Competition Law and 'Big Data': What Does It Mean for Data to Be 'Big'?
Free Public Lecture
Woodward Centre Conference Room, Level 10
Melbourne Law School
185 Pelham Street
T: (03) 8344 5284
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Competition enforcement authorities around the world are paying increasing attention to large providers of internet-based services. In particular, these authorities are focusing on the potential challenges posed by big data, an approach that would focus less on these companies’ positions in the markets in which they provide services to consumers and more on the amount of consumer information they are able to obtain and control.
Unfortunately, 'big data' is often used simply as a buzzword without any nuance or analysis. This lecture will provide greater insight into what it means for data to be 'big' by providing an overview of how predictive analytics uses data, surveying the empirical literature on scale economies in data, and examining the importance of attributes of data other than size. It will explore the impact of how different business models use data as well as the key analytical steps needed to determine the relationship between big data and consumer welfare.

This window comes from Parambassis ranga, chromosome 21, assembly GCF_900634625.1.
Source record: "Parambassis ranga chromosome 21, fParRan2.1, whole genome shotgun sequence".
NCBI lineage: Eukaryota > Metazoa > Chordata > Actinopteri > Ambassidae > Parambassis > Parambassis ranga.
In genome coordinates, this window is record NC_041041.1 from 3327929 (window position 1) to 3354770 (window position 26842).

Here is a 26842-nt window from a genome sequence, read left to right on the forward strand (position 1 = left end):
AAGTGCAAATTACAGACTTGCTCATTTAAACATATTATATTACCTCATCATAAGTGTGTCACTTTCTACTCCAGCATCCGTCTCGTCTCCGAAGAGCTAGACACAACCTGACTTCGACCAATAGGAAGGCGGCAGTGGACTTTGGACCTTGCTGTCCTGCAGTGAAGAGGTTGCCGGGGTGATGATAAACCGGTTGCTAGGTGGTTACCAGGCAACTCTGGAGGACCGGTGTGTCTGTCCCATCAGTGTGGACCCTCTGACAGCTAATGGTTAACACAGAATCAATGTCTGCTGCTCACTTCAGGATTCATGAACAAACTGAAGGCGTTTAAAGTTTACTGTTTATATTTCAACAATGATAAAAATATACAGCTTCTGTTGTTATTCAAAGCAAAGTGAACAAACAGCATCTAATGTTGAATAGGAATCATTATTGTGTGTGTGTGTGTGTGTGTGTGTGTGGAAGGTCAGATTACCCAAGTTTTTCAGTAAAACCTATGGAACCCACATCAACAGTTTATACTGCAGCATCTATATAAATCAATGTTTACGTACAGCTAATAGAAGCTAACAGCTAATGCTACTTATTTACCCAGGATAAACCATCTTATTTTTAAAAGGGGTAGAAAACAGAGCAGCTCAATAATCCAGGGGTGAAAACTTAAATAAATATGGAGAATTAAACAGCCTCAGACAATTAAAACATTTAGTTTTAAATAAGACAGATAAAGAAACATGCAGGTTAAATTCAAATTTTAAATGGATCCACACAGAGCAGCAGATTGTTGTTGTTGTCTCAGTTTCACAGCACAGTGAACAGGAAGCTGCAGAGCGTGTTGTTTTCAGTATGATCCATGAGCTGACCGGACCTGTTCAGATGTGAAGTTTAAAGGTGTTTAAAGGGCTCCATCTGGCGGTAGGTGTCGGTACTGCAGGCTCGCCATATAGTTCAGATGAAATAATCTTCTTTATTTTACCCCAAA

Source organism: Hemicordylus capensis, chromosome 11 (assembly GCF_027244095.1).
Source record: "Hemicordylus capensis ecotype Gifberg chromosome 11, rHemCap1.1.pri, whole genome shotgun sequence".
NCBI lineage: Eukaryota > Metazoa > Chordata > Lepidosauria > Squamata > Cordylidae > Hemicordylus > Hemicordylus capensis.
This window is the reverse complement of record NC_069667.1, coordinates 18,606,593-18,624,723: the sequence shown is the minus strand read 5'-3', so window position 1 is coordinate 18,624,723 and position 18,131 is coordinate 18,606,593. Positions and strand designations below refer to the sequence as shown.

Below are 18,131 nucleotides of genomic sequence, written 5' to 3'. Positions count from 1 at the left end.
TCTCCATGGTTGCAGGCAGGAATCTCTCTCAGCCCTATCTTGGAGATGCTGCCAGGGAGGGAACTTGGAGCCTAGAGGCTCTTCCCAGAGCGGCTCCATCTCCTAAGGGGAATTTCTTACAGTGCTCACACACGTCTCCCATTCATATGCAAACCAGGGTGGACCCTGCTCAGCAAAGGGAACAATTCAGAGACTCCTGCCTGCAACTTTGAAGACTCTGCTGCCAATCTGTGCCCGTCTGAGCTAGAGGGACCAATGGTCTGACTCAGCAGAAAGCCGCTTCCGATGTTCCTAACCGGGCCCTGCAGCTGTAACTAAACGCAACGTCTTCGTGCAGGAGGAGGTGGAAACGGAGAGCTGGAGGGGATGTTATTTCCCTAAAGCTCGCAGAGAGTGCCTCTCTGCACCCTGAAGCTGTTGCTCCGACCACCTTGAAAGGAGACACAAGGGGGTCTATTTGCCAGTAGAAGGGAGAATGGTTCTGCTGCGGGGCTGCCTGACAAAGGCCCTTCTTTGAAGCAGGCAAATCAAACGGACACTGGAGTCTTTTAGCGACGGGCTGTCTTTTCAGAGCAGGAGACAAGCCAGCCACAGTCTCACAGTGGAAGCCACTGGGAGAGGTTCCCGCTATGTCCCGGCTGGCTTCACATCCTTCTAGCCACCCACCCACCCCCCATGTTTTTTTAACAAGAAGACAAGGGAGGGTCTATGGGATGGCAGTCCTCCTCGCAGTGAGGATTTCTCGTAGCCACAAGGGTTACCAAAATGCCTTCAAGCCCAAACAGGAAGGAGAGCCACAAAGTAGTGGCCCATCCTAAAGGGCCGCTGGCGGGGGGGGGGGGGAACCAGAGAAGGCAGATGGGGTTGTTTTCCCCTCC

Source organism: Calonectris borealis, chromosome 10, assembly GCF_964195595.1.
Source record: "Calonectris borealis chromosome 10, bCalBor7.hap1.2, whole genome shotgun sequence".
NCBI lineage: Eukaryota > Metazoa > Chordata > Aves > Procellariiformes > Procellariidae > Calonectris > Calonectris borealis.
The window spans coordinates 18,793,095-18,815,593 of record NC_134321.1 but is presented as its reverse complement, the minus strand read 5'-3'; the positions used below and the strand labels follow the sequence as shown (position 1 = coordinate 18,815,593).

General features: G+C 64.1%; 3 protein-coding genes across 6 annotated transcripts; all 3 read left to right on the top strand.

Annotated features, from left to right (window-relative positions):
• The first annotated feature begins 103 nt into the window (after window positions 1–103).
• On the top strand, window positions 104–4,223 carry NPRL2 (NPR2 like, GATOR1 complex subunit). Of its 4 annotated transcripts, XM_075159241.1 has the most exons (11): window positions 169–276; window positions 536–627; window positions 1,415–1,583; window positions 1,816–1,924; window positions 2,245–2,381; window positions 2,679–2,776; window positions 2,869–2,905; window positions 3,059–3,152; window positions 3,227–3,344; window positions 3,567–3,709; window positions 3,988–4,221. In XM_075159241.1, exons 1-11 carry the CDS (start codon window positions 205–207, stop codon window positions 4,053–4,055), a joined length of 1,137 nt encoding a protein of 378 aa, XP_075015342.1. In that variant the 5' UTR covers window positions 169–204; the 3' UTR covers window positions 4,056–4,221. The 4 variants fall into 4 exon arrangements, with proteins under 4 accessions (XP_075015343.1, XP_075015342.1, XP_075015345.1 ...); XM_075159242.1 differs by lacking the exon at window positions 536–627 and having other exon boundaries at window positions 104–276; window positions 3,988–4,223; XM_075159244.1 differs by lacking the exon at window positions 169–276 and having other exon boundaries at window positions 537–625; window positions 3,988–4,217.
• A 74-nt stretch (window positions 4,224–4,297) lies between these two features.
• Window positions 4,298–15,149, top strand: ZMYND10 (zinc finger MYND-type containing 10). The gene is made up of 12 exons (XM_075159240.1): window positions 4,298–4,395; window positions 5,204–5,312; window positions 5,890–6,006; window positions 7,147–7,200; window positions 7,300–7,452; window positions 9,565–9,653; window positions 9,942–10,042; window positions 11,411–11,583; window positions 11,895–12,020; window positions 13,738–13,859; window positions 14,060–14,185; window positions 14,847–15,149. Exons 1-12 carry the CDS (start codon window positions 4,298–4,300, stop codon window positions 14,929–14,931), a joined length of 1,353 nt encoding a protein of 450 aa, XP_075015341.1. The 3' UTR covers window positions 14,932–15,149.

Building on Professor Yoo’s address, the panel discussion will focus on current developments around the world that involve regulating for greater data access and portability as a pro-competition reform. As a tool increasingly seen as important in empowering consumers, reducing entry barriers and spurring innovation, Australia’s Consumer Data Right is at the forefront of these developments. The panel will reflect on the rationale for and process of designing this regulation and its implications from business, consumer and technological perspectives. Confirmed panel members are:
Sarah Court, Commissioner, Australian Competition and Consumer Commission
Associate Professor Sven Feldmann, Melbourne Business School
Peter Armitage, Partner, Ashurst
Andrew Stevens, Chairman, Innovation and Science Australia; Interim Chair, Data Standards Body
Pre-event reception from 5.00pm Lecture and panel discussion from 530pm Event concludes by 7.45pm